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Home no haven for migrant workers

Cambodian migrant workers
Cambodian migrant workers in the border town of Poipet wait on military trucks to be transported back to their home provinces after flooding across the border from Thailand. Vireak Mai

Home no haven for migrant workers

Almost all of the men from Banteay Chhmar commune in Banteay Meanchey province are gone, swept back over the border to Thailand even more suddenly than their brief homecoming last month.

Nearly 380 of the commune residents, mostly men, had returned from Thailand among the swell of repatriated workers that saw more than 250,000 Cambodian migrants flee the junta, officials say. But unlike the majority of their fellow undocumented migrant labourers, the Banteay Chmmar group got lucky: As they struggled to find jobs locally, their Thai employer called them back.

As Thailand began rolling out a new, temporary system to register migrant workers this month, thousands of Cambodians have attempted to make their way back to better-paying jobs in the more robust neighbouring economy. But most returned migrants have found their efforts stymied, as Thailand only allows workers across with a passport or border pass and an employer to vouch for them.

“The ones lucky enough to be in contact with their employer in Thailand can return, the others go to their homeland and they can’t find jobs. Some girls are forced to work as prostitutes, some migrants are forced to beg,” said Rith Sacha, a safe migration program coordinator at Samaritan’s Purse. “They think their best option is to go abroad with a broker.”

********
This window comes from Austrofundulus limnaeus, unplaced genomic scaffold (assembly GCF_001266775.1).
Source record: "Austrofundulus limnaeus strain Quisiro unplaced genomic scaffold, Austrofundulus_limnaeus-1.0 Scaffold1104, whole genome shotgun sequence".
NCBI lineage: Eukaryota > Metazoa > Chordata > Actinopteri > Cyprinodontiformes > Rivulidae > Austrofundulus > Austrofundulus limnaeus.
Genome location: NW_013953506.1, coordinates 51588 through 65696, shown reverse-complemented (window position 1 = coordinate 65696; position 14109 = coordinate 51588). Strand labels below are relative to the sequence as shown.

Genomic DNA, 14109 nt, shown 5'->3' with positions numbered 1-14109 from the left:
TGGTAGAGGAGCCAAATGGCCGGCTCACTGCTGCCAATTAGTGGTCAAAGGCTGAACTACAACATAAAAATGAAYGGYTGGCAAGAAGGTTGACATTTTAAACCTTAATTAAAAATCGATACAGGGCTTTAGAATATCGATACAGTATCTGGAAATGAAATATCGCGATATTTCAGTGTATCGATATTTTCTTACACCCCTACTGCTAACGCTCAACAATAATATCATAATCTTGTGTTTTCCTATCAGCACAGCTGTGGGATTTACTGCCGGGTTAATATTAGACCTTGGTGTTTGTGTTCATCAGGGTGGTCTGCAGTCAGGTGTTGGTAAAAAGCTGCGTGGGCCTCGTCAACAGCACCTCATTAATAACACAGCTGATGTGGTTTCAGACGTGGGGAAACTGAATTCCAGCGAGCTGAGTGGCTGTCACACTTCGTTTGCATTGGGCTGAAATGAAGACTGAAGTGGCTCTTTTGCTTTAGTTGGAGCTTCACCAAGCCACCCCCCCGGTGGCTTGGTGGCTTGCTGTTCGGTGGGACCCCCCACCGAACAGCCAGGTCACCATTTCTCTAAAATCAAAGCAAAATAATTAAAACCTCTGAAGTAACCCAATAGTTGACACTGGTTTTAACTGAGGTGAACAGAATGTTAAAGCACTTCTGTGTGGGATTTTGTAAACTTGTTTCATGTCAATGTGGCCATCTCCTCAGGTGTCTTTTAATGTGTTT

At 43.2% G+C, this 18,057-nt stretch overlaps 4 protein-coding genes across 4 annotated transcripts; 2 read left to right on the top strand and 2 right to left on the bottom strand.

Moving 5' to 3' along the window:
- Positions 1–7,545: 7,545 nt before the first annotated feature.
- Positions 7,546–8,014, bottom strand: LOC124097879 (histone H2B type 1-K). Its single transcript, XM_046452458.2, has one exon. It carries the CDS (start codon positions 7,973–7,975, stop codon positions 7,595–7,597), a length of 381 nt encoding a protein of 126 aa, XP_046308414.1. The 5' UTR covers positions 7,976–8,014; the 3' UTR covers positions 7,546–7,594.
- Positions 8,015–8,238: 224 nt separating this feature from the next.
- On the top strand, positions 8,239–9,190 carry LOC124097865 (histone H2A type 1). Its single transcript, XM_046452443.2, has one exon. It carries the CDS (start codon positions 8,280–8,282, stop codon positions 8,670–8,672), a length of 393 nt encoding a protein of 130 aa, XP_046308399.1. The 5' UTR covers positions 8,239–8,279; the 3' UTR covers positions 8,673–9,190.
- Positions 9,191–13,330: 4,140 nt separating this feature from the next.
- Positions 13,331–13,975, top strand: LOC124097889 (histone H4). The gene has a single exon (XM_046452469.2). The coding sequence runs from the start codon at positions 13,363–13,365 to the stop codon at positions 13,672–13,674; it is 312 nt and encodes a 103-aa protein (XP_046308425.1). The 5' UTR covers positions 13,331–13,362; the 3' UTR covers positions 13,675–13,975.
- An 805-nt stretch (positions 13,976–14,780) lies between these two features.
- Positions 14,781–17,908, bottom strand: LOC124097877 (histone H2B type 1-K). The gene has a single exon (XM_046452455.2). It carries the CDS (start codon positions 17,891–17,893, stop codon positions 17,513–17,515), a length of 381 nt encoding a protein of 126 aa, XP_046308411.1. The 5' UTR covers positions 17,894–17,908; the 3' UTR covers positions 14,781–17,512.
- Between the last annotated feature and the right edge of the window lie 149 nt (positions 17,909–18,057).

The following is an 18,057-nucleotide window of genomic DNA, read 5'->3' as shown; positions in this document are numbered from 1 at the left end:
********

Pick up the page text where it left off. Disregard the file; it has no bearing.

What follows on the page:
But travelling with a broker has become even less of a surefire route abroad: Rights groups estimate that for every two workers trying to slip across undocumented, one is caught.

“It’s still a very low number that can go back to Thailand,” said Suong Sopheap, a provincial coordinator at Cambodian Women’s Crisis Center.

Though the government last month announced a $49, 20-day system to get workers overseas legally with the help of recruitment agencies, the mechanism has yet to begin.

But with no way to get back to Thailand, returned migrants workers languish in Cambodia where available jobs don’t pay them enough to afford basic living costs.

“If I continue to work in Cambodia, I won’t have money to support my family or pay the bank, because I get a low income and have to pay for a rental house, water, electricity and food,” said Kim San, 35, who returned to Kampong Cham province.

Cambodia’s Ministry of Labour has maintained there are enough employment opportunities for all returnees. The National Employment Agency, however, has identified just over 40,000 jobs for 250,000 workers, and 80 per cent of those vacancies are in the manufacturing sector, where employers aren’t interested in hiring the mostly male returnees.

“Female workers are . . . easier to control”, in factory managers’ eyes, said Huy Pichsovann of the Community Legal Education Center. “The management has more power to violate the rights of the [female] workers.”

Many of the workers fill seasonal jobs on farms, or like San, find temporary construction work at half the wage they earned in Thailand.

“From my experience, it’s only a small number, 5-10 per cent that can find jobs in Cambodia,” said Sacha.

For now, most the workers are stuck waiting, or worse, burning money on brokers.

“If the workers could receive here the same amount we made in Thailand, I think no one would want or try to leave their hometown,” San said.

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